Many student groups ended the year with thousands of dollars in remaining Student Activities Council funding that they were unable to use during the spring semester, after on-campus activities were canceled due to the pandemic.
SAC President and rising College junior Grayson Peters said groups have until April 30 to use their funding, with unused money going back to the SAC reserve account. Peters added that he does not yet have an estimate for the total SAC funds that are going into the reserve fund, but he expects to have more information by the end of the fiscal year.
The reserve fund is administered by the Office of Student Affairs, and can be used by Penn Student Government to make large one-time purchases, Peters said. PSG leadership works with the Office of Student Affairs to disperse the funds in a manner that “benefits the whole student body,” Peters added.
Of the groups funded by SAC, Sports Club Council receives the largest yearly budget — receiving about a third of the SAC’s budget. SCC then divides this funding among the 35 Sport Clubs it directs, 2020 Wharton graduate and 2019-20 SCC Executive Board member Katie Fazio said.
In an uninterrupted school year, the SCC usually spends all of its allocated budget, but this year about $35,000 went unused, Fazio said.
“Some teams that do most of their competition in March and April were unable to do so,” Fazio said. “So they didn't have the expenses of things like getting a rental car, or getting plane flights or whatever else they'll be using it for.”
She said SAC funding makes up two-thirds of team budgets and is traditionally used for travel expenses — including transportation and lodging. Some teams also use it to cover rental costs such as ice time for the Ice Hockey team and time on ski slopes for the Ski team.
Like the SCC, the Performing Arts Council, which represents over 46 student-run performance organizations — such as Bloomers and Mask and Wig — also receives money from SAC and then divides it among its members.
PAC Financial Coordinator and Rising College senior Hannah Paquet explained that groups typically allot the budget in a range of areas from performance costumes to production costs, and said that various groups had already started buying materials in preparation for production.
“We were ready to go, to start getting into actual production phases and then [coronavirus] hit,” Paquet said regarding Front Row Theatre Co., a theatre company she is in that is represented by PAC. Once this happened, Paquet said, an email from SAC was sent advising them not to spend more of their budget.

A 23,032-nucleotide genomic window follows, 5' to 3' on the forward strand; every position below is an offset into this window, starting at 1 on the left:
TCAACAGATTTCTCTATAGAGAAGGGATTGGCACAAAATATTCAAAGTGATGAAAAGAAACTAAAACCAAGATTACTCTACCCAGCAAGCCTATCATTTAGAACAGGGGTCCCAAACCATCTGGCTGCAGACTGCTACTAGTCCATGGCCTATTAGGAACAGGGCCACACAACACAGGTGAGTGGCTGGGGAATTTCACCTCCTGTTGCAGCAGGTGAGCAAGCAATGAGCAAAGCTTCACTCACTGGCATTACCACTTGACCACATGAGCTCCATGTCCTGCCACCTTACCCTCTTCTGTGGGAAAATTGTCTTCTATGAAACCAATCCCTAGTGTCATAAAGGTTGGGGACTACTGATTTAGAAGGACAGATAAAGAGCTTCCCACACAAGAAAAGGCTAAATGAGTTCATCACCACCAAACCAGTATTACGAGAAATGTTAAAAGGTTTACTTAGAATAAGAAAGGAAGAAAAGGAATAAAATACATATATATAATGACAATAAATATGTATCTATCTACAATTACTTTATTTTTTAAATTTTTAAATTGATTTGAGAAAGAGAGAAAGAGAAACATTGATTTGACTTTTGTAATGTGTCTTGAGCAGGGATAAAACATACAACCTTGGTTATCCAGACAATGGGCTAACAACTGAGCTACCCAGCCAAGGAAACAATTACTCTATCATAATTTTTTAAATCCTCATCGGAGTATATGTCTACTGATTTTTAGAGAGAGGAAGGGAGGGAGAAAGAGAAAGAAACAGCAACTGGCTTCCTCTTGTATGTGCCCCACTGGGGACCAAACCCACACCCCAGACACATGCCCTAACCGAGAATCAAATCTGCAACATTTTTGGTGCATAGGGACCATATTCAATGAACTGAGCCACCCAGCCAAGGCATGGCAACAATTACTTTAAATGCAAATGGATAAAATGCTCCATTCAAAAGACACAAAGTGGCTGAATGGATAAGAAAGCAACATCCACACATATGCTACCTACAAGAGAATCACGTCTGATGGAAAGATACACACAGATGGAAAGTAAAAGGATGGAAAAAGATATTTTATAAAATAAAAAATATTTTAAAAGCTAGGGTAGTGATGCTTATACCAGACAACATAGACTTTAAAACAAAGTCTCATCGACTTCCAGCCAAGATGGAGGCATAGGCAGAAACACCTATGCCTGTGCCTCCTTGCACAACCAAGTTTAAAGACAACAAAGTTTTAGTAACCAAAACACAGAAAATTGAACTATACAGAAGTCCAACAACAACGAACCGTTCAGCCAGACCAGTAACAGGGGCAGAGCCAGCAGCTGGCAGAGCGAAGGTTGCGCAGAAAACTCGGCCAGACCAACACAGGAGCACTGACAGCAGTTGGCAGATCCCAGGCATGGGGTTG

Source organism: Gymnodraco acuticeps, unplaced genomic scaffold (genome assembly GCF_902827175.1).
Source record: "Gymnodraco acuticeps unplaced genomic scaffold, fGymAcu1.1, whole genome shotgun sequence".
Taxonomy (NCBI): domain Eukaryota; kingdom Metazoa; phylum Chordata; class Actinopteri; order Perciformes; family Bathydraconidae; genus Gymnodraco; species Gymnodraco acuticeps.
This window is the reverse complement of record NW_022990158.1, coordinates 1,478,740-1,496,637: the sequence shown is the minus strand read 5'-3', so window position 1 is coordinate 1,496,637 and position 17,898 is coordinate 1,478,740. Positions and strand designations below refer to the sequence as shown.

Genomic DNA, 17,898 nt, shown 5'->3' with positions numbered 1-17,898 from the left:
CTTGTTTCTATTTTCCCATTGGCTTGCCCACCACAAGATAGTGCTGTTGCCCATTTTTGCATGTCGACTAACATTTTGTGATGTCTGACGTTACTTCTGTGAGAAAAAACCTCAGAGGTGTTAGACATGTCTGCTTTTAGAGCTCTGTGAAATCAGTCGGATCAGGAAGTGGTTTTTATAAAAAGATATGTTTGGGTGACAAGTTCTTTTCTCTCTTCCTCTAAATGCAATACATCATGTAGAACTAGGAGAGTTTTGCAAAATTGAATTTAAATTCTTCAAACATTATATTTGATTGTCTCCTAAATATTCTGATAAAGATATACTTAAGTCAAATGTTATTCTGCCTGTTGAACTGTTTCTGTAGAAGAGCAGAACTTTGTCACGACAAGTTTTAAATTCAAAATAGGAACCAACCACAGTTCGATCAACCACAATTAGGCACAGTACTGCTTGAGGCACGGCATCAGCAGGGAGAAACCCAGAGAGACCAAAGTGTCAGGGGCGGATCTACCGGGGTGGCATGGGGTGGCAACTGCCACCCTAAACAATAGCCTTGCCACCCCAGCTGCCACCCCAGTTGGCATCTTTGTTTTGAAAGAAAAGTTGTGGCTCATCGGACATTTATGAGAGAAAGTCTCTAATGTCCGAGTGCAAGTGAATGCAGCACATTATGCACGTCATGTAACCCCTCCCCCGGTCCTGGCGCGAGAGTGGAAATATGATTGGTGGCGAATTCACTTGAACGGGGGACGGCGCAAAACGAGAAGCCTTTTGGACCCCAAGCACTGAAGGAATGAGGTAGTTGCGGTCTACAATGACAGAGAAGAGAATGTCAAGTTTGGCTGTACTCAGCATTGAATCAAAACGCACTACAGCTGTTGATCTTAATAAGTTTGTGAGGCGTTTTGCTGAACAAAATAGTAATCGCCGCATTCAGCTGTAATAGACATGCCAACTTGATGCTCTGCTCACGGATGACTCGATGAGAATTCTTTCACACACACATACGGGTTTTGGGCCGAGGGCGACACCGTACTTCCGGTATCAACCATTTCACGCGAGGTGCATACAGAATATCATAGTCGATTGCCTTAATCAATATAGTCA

She said this was done in order to make sure the University's student groups were not “crazily spending," as groups were still permitted to pay personnel and other expenses they accrued at the beginning of the semester.
The UA, which funds SAC, receives its funding through a portion of the General Fee that is included in each student’s annual cost of attendance. In the 2019-20 academic year, the general fee was $5,136 per student, and the UA received $2,652,036.81. This funding is then distributed by the UA to various student government branches, including SAC which received $1,349,590.30 for the 2019-20 academic year.
Each spring semester, SAC-funded groups submit an annual budget request to SAC to secure funding for the upcoming academic year. SAC then applies its funding guidelines to the requests, and if granted, the group receives the funding they requested at the beginning of the fiscal year — July 1. They can also request funding throughout the academic year from SAC’s contingency fund.
SAC's reserve fund totaled about $1.1 million heading into the 2019-20 academic year. About $700,000 of this was surplus from student groups — money that groups had made on their own through sales —and about $300,000 of it was excess rollover money from past SAC budgets, UA treasurer and rising College senior Kevin Zhou said.
Although the Student Government is unable to use the money earned by student groups, it is able to use the excess rollover money, Zhou said.
Recently, excess rollover money from the reserve fund was used by the Vice Provost for University Life to help with renovations in ARCH. The Social Planning and Events Committee has also recently used the reserve fund in order to help cover costs related to events it is holding. According to Zhou, VPUL used a “couple thousand” from the reserve fund, but was not aware of how much was used by SPEC.
Zhou said the UA is currently discussing various ways to spend the remaining reserve fund from the previous semester.
“There's a lot of possibilities, but basically we were thinking of it like a one-time capital expansion project," Zhou said. Spending the reserve fund on one-time purchases is more practical since the reserve fund consists solely of excess rollover money and is not directly funded, Zhou added.
Along with discussions of a capital expansion project, Zhou said the UA has talked about using the fund to establish “some sort of a refund for students” after the tumultuous spring semester.
In January, the UA and SAC were in discussions to use the SAC reserve account for on-campus rentals by student groups, but in February, SAC decided to use money from its own million-dollar budget to do this.
“We have to be careful what we spend it on,” Zhou said. “We don't give false promises to the student body.”
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